- The Washington Times - Thursday, February 7, 2002

President Bush yesterday honored former President Ronald Reagan on his 91st birthday, but Senate Majority Leader Tom Daschle criticized the former president's tax cuts and downplayed his role in winning the Cold War.
Mr. Daschle was one of several congressional Democrats who complained that Mr. Reagan and Mr. Bush both cut taxes and caused deficits. Four Democrats even refused to support a joint congressional resolution wishing Mr. Reagan a happy birthday.
House Republicans said such criticism was unseemly on the day when Mr. Reagan, who is ravaged by Alzheimer's disease, reached an age unattained by any other president. They passed the birthday resolution proclaiming the former president "is loved and admired by millions of Americans."
Mr. Bush sat at his Oval Office desk, which was once used by Mr. Reagan, and signed a bill designating the former president's boyhood home in Illinois a national monument. Later, during a trip to New York, Mr. Bush invoked Mr. Reagan's name while touting his beefed-up military budget.
"It is the largest increase since the presidency of Ronald Reagan, whose 91st birthday we celebrate today," Mr. Bush said. "His budgets helped rebuild the military power of the United States, and for that, our nation should be grateful.
"Well, what was true in his day is true today," he added. "Whatever it costs to defend our security and whatever it costs to defend our freedom, we must pay it."
But Mr. Daschle, South Dakota Democrat, struggled to find something nice to say about the nation's oldest former president. Asked to comment on Mr. Reagan's legacy, Mr. Daschle told reporters "it's too early" to evaluate the presidency that ended in 1989.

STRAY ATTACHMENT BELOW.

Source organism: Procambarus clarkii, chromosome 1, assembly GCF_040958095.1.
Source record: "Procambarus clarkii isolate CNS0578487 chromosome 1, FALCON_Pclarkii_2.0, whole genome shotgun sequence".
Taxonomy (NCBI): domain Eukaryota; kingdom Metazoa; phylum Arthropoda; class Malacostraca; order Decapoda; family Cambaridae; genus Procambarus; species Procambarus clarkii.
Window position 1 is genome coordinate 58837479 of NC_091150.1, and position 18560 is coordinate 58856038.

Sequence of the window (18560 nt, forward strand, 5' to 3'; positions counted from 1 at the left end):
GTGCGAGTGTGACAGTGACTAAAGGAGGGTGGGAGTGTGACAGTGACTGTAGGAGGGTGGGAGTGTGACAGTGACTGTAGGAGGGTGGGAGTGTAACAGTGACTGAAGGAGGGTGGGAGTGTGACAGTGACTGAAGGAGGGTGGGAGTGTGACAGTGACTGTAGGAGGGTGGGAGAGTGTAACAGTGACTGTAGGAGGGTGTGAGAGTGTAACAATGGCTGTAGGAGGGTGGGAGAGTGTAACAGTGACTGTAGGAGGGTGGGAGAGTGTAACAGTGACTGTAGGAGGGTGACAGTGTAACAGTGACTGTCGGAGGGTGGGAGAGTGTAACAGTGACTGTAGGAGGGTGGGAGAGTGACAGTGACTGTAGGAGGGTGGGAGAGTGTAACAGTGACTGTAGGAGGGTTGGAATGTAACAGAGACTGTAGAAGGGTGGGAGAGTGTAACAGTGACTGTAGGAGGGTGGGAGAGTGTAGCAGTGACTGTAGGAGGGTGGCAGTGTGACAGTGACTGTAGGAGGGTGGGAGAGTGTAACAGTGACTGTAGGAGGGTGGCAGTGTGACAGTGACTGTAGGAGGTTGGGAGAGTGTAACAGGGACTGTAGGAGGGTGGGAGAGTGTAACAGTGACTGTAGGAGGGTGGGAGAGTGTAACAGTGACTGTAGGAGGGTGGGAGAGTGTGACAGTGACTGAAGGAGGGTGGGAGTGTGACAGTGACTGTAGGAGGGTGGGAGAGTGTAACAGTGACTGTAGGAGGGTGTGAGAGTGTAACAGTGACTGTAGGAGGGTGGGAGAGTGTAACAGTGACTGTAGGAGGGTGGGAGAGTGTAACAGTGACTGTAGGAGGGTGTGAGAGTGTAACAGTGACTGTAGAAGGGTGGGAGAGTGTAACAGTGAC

"We'll let historians judge that," he said. "It's not been that long."
The nation's top elected Democrat said there are "clearly parallels" between the Reagan presidency of 1981-89 and the current Bush administration.
"We are repeating in many cases the same mistakes made in 1981 and '82," Mr. Daschle said. "I fear that we are going to see deficits every bit as large as the ones created in 1982 and for exactly the same reasons. So from that perspective, there is a parallel that is very disappointing. We shouldn't repeat the mistakes of history, and that's exactly what I think we're doing."
Asked again if he could think of any accomplishments by Mr. Reagan, Mr. Daschle equivocated.
"I think that he certainly deserves some credit for the end of the Cold War," he said. "It was on his watch."
But then he qualified that praise.
"A lot of what was done in the 1980s, I think could be attributed to decisions made not only by the Reagan administration, but in the Carter administration and previous ones," Mr. Daschle said.
Mr. Daschle's comments were echoed by Rep. Maurice D. Hinchey, New York Democrat, who complained on the House floor that one of Mr. Reagan's first acts as president "was to offer a major tax cut for the most affluent people" that led to budget deficits.
"We find ourselves at this moment facing a very similar situation," Mr. Hinchey said.
But Senate Minority Leader Trent Lott, Mississippi Republican, said Mr. Reagan was responsible for laying the groundwork for the booming economy of the 1990s and for winning the Cold War. Perhaps more importantly, he said, Mr. Reagan "made America feel good and positive about itself again."
The resolution by Rep. Christopher Cox, California Republican, credits Mr. Reagan and his wife, Nancy, for restoring "the great, confident roar of American progress, growth and optimism" and ensuring renewed economic prosperity.
"His leadership was instrumental in extending freedom and democracy around the globe and uniting a world divided by the Cold War," Mr. Cox said.
The House approved the joint resolution 408-0, with four Democrats voting "present." They were Reps. Eddie Bernice Johnson of Texas, and Pete Stark, Barbara Lee and Diane Watson, all of California.
The Senate passed the resolution by unanimous consent on a voice vote.

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